• US nonfarm payrolls fell 54,000 in August and the unemployment rate was 9.6% (BLS)
• US Private-sector payroll employment continued to trend up modestly 67,000 (BLS)
• US home prices in June were 3.6% above their year-earlier levels (S&P)
• Euro area and EU27 GDP grew by 1.9% compared with Q2 of 2009 (Eurostat)
• Canada’s economy grew by 2% in the second quarter of 2010, compared with a 5.8% growth in Q1 (Economist)
• Australia's economy grew by 1.2% in the second quarter and by 3.3% on the previous year (Economist)
• China's purchasing managers index rose by a surprisingly robust 0.5 points to 51.7 (Eurointelligence)
• India's economy grows most since 2007, GDP rose 8.% in Q2 from a year earlier (Bloomberg)
• Global foreign exchange reaches an average daily turnover of $4 trillion compared to $3.3 trillion in 2007 (BIS)
• Germany's unemployment rate fell to 6.9% from 7.6% a year earlier (Economist)
• US consumer confidence improved to 53.5 (1985=100), up from 51.0 in July (Conference Board)
• Japan announced a $130 bn stimulus package including low interest loans for financial institutions (Economist)
• US Dollar fell to new 15 year low against the Japanese Yen at 83.58 (Reuters)
• Euro area unemployment rate stable at 10.0%, EU27 stable at 9.6% (Eurostat)
• SEC declined to charge Moody’s for violating securities laws rating derivatives (NY Times)
|Weekly Market Barometers|
Chart Of The Week
Having just travelled a fair amount in the past two weeks, I had the impression that there are some positive signs in the real economy. The hotels I stayed at were not fully booked, but it was more difficult to find rooms than during the last two years. Courtesy of www.calculatedriskblog.com comes a nice chart reflecting that experience as well. US consumers are certainly not back to their pre-crisis spending sprees but there are some positive signs on the horizon.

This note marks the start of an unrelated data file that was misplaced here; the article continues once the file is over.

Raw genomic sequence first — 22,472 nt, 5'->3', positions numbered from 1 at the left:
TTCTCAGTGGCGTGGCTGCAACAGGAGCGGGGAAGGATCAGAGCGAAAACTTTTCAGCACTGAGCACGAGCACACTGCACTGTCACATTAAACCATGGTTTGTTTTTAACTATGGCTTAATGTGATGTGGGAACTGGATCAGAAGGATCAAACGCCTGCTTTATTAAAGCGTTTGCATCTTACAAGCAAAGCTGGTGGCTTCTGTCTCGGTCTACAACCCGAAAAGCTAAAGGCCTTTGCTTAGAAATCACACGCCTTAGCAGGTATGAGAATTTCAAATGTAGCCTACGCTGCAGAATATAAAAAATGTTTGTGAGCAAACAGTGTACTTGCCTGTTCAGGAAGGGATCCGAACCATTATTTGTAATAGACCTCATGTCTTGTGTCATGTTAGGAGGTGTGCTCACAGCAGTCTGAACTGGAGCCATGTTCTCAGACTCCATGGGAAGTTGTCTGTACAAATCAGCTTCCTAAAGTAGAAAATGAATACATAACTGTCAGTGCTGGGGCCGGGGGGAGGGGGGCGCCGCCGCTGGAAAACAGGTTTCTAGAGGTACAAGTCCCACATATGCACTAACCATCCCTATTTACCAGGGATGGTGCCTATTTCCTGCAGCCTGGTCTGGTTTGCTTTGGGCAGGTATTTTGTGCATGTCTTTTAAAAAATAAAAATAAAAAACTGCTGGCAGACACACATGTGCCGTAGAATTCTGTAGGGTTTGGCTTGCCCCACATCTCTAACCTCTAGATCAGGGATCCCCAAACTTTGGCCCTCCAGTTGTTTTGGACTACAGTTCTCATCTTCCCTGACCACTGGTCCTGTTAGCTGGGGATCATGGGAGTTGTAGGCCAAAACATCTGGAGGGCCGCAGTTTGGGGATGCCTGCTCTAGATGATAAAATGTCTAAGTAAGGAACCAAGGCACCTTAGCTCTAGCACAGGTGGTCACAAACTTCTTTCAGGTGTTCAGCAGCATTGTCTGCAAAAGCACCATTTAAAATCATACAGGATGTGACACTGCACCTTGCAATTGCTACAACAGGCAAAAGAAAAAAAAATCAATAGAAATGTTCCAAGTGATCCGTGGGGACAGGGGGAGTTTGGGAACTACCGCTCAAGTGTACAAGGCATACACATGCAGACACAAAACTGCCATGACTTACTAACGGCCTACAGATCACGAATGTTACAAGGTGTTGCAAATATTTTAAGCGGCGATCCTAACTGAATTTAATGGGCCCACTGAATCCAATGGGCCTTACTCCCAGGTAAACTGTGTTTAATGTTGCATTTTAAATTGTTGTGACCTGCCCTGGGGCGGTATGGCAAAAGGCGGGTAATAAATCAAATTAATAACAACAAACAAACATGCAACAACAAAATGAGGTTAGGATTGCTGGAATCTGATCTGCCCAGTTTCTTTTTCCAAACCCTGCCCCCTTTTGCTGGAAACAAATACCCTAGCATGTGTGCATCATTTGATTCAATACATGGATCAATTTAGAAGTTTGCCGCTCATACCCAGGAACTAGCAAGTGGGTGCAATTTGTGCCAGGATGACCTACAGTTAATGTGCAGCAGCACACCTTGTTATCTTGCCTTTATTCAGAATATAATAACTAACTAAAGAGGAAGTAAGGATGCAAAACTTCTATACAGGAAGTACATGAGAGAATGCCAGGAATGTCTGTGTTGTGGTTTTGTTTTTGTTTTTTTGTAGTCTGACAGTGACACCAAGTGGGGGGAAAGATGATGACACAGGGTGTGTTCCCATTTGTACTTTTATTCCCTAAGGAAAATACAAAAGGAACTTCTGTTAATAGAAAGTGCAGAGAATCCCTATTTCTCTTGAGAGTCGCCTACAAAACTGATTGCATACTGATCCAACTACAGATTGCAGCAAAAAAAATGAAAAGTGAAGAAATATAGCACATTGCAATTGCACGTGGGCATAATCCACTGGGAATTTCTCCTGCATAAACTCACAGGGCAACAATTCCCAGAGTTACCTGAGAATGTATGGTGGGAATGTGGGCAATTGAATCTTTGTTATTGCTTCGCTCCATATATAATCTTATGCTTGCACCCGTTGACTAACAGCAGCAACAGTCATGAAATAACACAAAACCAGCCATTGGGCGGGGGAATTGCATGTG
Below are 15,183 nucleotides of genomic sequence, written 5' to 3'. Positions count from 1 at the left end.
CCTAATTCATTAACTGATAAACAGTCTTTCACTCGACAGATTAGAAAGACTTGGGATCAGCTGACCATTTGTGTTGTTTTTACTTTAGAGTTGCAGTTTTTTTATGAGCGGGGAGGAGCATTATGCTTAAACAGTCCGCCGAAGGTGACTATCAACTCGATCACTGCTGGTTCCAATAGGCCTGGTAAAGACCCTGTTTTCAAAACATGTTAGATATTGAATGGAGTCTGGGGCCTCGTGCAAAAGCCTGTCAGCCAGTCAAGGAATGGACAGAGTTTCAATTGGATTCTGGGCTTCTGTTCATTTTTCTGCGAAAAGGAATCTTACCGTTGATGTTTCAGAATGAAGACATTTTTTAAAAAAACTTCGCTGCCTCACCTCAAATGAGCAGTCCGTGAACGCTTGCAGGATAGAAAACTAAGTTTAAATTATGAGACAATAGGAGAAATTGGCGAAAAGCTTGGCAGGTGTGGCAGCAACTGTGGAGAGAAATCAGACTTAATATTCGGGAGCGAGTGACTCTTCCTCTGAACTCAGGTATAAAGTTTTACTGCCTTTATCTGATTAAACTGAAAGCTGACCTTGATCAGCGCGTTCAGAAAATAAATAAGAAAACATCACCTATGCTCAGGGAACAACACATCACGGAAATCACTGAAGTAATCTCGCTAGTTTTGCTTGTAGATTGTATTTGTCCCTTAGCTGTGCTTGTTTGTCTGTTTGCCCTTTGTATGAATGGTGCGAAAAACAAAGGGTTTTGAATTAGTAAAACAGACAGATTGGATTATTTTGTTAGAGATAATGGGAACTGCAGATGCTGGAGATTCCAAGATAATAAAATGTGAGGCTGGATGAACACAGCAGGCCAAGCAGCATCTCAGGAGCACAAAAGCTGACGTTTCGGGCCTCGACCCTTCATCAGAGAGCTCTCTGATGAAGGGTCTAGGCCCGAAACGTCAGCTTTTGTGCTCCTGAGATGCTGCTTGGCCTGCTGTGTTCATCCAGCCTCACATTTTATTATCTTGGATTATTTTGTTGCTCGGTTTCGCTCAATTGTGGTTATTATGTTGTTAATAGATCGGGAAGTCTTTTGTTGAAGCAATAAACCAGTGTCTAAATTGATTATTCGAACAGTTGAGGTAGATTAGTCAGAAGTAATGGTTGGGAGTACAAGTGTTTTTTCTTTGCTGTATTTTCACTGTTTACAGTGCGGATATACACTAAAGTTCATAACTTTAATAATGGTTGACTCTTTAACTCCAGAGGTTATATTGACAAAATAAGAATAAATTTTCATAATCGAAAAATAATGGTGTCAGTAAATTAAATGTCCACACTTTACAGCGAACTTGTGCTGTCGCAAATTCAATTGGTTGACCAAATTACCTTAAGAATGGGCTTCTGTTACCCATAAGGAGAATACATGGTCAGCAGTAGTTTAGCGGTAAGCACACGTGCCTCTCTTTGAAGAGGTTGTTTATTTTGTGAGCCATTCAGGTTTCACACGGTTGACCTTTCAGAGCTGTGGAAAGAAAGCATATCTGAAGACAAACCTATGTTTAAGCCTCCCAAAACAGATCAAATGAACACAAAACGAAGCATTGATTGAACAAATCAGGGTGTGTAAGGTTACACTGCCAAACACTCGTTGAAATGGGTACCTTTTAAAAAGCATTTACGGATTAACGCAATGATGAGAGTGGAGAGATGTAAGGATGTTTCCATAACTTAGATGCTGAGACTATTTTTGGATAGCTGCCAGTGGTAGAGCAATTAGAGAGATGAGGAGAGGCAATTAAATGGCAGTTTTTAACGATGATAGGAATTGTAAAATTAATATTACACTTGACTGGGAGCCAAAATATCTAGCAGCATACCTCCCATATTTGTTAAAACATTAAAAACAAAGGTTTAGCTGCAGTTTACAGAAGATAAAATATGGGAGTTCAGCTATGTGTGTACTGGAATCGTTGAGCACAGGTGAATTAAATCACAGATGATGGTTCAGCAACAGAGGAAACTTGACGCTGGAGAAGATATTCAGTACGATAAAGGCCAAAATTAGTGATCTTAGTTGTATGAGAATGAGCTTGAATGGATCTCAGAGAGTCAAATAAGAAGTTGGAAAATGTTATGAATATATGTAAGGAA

While banks and institutions are busy studying the new financial overhaul bill, some of the institutions who had been contributing players in creating the bubble leading to the credit crisis have gotten away with a slap on the wrist; others simply got away on technicalities. Please consider: No Charges for Moody’s in Ratings Violation.
“Because of uncertainty regarding a jurisdictional nexus to the United States in this matter, the commission declined to pursue a fraud enforcement investigation,” the S.E.C. said in its report.
Wonderfully crafted words such as the “uncertainty regarding a jurisdictional nexus” is what does it for me; the inquiring mind has to wonder how “jurisdictional nexi” are going to be handled in the new financial overhaul bill...
Good luck and good investing!
Neither the information nor any opinion contained in this communication constitutes a solicitation or offer by us to buy or to sell any securities, futures, options or other financial instruments or to provide any investment advice or service. Each decision by you to do any investment transactions and each decision whether a particular investment is appropriate or proper for you is an independent decision to be taken by you. In no event should the content of this communication be construed as an express or an implied promise, guarantee or implication by or from us that you will profit or that losses can or will be limited in any manner whatsoever. Past results are no indication of future performance. Please note that there is no requirement and no commitment to make any payments to FX Investment Strategies LLC in order to access our published information be it via email or via website publication. All information is publicly available without any required monetary consideration. Any payments or donations made by you are deemed to be voluntary and cannot be considered as payments for investment advice given to you.